A new feature in iOS 6 allows a developer to natively add the capability to update or refresh content on-demand.
The 'pull to refresh' concept is not new. We were first introduced to this capability in 2010 with the release of the Twitter for iPhone app. Until the release of iOS 6, however, we needed a third-party class - such as PullToRefresh - to enjoy this functionality. The technology rumor mill has had no shortage of stories as to why Apple delayed including this capability as part of the iOS SDK. Patent infringement seems to be the most popular public opinion supporting the reason this feature was not introduced earlier. The patent application describing a 'scrollable refresh trigger' can be previewed here. Regardless the reason, this capability now exists for all iOS developers to include in their own apps.
Implementing the UIRefreshControl
At first glance, the UIRefreshControl seems straightforward and simple. In reality, the control is not as easy to implement as nearly every other control in the iOS SDK. In true form, however, the refresh control handles quite a bit of heavy lifting behind the scenes. To use the UIRefreshControl on an existing table view, follow these steps:
- Add the UIRefreshControl to your table view (Interface Builder).
- Create a callback method to handle requests from the control (XCode Editor).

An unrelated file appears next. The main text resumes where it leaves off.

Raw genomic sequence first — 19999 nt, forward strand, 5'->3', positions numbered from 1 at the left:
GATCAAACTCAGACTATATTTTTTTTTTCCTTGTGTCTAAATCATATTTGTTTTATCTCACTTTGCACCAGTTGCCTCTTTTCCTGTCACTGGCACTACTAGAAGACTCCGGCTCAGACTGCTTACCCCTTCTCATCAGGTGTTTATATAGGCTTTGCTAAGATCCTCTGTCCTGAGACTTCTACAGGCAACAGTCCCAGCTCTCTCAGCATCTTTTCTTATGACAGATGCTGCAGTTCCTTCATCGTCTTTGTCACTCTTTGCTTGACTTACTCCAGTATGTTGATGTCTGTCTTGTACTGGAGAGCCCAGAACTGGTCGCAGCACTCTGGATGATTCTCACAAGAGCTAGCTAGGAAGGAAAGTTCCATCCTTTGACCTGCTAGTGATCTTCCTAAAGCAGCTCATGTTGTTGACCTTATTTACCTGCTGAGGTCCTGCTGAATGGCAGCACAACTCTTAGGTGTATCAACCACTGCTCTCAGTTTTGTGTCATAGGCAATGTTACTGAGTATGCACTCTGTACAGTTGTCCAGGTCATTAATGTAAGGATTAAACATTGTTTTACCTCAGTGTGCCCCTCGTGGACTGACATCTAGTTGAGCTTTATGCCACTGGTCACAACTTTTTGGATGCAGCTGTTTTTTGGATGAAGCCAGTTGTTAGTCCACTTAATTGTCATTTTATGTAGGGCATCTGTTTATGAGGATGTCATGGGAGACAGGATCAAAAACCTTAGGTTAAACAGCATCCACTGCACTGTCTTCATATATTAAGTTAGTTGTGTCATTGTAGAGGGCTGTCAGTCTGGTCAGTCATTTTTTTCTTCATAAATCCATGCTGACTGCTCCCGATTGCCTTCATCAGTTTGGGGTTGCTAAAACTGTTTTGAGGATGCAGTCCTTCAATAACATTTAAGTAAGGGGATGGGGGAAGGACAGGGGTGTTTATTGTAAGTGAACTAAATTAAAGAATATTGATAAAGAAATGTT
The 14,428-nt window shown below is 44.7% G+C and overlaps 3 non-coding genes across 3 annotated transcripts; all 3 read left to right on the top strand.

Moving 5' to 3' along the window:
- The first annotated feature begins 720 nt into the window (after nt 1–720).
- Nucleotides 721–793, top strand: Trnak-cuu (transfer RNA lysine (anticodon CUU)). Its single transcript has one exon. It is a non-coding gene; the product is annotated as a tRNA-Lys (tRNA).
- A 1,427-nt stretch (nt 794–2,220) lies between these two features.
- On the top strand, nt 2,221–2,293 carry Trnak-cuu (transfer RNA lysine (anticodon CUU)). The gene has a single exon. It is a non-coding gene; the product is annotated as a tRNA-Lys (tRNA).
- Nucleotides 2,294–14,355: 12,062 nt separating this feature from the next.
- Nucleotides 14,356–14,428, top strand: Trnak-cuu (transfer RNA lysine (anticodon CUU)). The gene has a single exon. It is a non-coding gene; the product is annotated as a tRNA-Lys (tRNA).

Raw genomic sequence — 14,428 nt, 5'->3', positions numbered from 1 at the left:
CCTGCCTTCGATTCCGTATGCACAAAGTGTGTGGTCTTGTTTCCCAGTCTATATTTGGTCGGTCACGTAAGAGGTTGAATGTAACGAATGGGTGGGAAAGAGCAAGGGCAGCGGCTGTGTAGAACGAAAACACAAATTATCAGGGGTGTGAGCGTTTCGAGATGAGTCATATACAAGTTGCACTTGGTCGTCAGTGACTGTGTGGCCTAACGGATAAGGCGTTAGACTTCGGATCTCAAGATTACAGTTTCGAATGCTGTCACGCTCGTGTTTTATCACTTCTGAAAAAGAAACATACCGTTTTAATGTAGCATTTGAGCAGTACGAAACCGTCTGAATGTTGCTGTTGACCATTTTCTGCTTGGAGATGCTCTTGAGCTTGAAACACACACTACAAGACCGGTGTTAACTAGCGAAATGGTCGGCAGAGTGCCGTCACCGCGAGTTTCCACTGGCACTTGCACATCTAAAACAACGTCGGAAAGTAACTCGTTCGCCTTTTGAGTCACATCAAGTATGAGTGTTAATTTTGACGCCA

- Create an instance of the control, and programmatically 'wire' it all together.
Setting the 'Refreshing' property exposes a few supporting properties - such as title text and attributes to display with the control. There are no visual indications of the control within your table view, but the Refresh Control will be listed as an object under the hierarchy of the table view controller (Figure C).
A Value Changed event associated with the refresh control triggers a user-defined callback method. The second step in implementing the UIRefreshControl is to add a callback method to the appropriate table view controller class file. The callback method should include a parameter as a pointer to the UIRefreshControl.
Example codeIn the viewDidLoad method of your table view controller, call the method to instantiate the UIRefreshControl. (Figure D)
The example setupRefreshControl method - shown below - includes the code necessary to initialize the object, set the title attribute, associate the callback method, and assign the control to our table view. Note: in this example, the UIRefreshControl is globally set in the header file of our table view controller. (Figure E)
The following example refreshControlRequest method uses performSelector to queue the request for updating the table data. (Figure F)
If it is necessary to show the last time the data was updated, you can create a date/time stamp and set the refresh control's attributedTitle property. The updateTableView method shown below is where we would call any methods for retrieving and formatting the data to populate the table view. (Figure G)
Make sure to call the endRefreshing method to stop the animation and prepare the interface for the next user interaction.Editor's note: All of the code above is also available in this text file.
Apple's inclusion of the UIRefreshControl gives developers a simple way to implement an interactive control that will allow users to update content. While it was common practice to include a button to perform this function, the refresh control approach leverages the device's ability to detect and handle a finger swipe. This is certainly more fluid and it seems to be a natural way to request information to be updated. The UIRefreshControl class reference contains a complete listing of the properties and instance methods for using the control.